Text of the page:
DR. RICHARD LEVITAN: Yeah. So, I got kicked out of my brother’s apartment when they found out I was working at Bellevue. But, you know, let me just say that the people in New York City, the frontline healthcare workers, my friends in emergency medicine departments around the city, you know, they were in this fight for weeks before I arrived. They’re still in this fight now. I spent 10 days. You know, the heroes here are the people who are in this for the long haul. I just —

AMY GOODMAN: But I just want to point out, here we are, based in New York City, in the epicenter of the pandemic. The building, the co-op that your brother is in, they kicked you out because you were a doctor who came in and were working at Bellevue? They said you couldn’t stay there?

DR. RICHARD LEVITAN: You know, so, this pandemic, this virus, has scared a lot of people. And, you know, as it turns out, yeah, that’s what landed me in a story in The New York Times.

But what ended up happening, and over the course of my 10 days, was this amazing transformation in care, that, over time, we learned that a lot of patients with severe COVID pneumonia could actually be managed without ventilators. And that realization actually led me to recontact Jim Dwyer at The New York Times, who had done the first article about me. And he subsequently produced an incredible article, along with Robin Stein, who had an incredible video, discussing what doctors wished they had known a month ago. And what it ended up doing was kind of explaining how dramatically practice has changed. And this is a great message for the public to understand, that —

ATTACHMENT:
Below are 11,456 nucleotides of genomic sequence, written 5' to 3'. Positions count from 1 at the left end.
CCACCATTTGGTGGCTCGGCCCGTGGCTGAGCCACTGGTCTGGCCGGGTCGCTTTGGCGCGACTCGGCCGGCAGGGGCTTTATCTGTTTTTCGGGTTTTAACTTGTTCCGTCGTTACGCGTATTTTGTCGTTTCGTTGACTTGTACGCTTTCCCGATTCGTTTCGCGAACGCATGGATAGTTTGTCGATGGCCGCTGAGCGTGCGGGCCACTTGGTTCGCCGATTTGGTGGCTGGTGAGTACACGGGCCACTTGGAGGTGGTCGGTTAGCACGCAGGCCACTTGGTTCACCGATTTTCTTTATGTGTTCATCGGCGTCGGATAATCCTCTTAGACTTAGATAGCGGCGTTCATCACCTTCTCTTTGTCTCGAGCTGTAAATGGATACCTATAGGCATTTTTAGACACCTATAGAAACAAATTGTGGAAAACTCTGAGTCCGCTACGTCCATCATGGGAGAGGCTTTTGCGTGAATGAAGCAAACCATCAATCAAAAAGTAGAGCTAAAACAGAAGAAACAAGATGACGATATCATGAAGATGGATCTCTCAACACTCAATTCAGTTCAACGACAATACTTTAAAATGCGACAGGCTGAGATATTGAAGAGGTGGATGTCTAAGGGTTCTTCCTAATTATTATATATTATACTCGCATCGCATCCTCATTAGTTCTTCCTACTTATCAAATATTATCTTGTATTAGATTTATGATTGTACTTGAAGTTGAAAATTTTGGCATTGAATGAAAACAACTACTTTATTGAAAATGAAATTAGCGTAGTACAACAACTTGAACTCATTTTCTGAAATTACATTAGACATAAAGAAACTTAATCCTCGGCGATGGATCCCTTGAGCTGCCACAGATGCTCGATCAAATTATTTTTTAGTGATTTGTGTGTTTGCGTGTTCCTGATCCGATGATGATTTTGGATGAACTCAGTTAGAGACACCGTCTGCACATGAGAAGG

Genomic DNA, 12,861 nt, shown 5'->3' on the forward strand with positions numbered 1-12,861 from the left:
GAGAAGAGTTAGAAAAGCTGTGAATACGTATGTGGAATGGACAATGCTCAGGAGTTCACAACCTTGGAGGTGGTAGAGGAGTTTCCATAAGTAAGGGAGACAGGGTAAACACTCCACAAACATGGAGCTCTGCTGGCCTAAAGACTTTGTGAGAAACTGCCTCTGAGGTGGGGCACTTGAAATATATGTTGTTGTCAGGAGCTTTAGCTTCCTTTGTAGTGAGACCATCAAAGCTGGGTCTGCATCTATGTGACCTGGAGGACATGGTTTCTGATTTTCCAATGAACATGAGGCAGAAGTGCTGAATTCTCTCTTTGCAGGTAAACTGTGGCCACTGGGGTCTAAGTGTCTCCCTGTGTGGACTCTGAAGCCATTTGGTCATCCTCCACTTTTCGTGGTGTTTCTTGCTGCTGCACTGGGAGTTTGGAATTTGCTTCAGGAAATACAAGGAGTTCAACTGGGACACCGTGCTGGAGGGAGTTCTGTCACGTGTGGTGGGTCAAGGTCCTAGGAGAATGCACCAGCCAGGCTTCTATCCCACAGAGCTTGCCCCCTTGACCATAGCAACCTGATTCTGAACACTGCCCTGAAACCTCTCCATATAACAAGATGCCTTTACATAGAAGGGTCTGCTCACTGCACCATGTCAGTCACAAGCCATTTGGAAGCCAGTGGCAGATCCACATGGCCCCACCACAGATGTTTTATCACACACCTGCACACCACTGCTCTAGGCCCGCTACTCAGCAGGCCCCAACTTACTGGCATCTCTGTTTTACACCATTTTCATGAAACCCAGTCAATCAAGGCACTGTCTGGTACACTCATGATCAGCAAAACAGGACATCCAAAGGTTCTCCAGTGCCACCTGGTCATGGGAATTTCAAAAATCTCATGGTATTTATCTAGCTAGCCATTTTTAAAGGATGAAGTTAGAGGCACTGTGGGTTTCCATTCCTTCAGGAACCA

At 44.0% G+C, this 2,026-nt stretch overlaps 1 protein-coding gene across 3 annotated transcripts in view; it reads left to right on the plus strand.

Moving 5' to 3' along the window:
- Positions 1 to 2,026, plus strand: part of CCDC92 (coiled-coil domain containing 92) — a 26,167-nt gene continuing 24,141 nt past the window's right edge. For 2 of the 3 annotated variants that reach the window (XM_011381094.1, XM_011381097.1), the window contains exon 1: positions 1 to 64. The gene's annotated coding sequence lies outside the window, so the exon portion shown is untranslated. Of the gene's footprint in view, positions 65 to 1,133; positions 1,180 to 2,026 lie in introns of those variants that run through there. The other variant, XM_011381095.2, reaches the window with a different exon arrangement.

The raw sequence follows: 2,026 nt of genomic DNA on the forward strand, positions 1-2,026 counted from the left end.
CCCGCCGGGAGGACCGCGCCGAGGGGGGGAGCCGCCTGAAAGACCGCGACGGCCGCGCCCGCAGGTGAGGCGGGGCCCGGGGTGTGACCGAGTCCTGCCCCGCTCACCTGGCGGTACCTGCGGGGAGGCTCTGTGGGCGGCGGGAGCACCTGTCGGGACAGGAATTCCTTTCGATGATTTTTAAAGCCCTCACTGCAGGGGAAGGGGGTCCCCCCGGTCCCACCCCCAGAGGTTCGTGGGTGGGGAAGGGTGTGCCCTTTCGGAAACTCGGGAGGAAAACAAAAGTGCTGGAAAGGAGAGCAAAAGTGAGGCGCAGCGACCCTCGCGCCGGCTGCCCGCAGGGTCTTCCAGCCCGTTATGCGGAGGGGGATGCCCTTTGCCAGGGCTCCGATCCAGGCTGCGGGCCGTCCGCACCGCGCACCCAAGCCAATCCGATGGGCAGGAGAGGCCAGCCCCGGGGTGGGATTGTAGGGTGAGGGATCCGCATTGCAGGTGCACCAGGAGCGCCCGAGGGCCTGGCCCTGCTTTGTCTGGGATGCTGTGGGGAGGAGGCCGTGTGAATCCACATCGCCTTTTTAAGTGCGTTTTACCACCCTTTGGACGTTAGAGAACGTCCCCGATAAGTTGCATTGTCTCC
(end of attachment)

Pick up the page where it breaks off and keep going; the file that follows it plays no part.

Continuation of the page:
AMY GOODMAN: We have 10 seconds. Ten seconds. Go ahead, Dr. Levitan.

DR. RICHARD LEVITAN: Right. So, about two out of three patients who we now see with COVID pneumonia, we can manage without ventilators.

AMY GOODMAN: Well, we’ll link to Jim Dwyer’s piece and your own op-ed piece. Dr. Richard Levitan, thank you for coming to New York to help us here. Dr. Levitan is an emergency physician in Littleton, New Hampshire, volunteered at Bellevue Hospital, a public hospital in New York, for 10 days at the height of the COVID-19 surge in April.

That does it for our show. A very Happy Birthday to Denis Moynihan!

Democracy Now! is working with as few people on site as possible. The majority of our amazing team is working from home. I’m Amy Goodman. Thanks so much for joining us. Stay safe.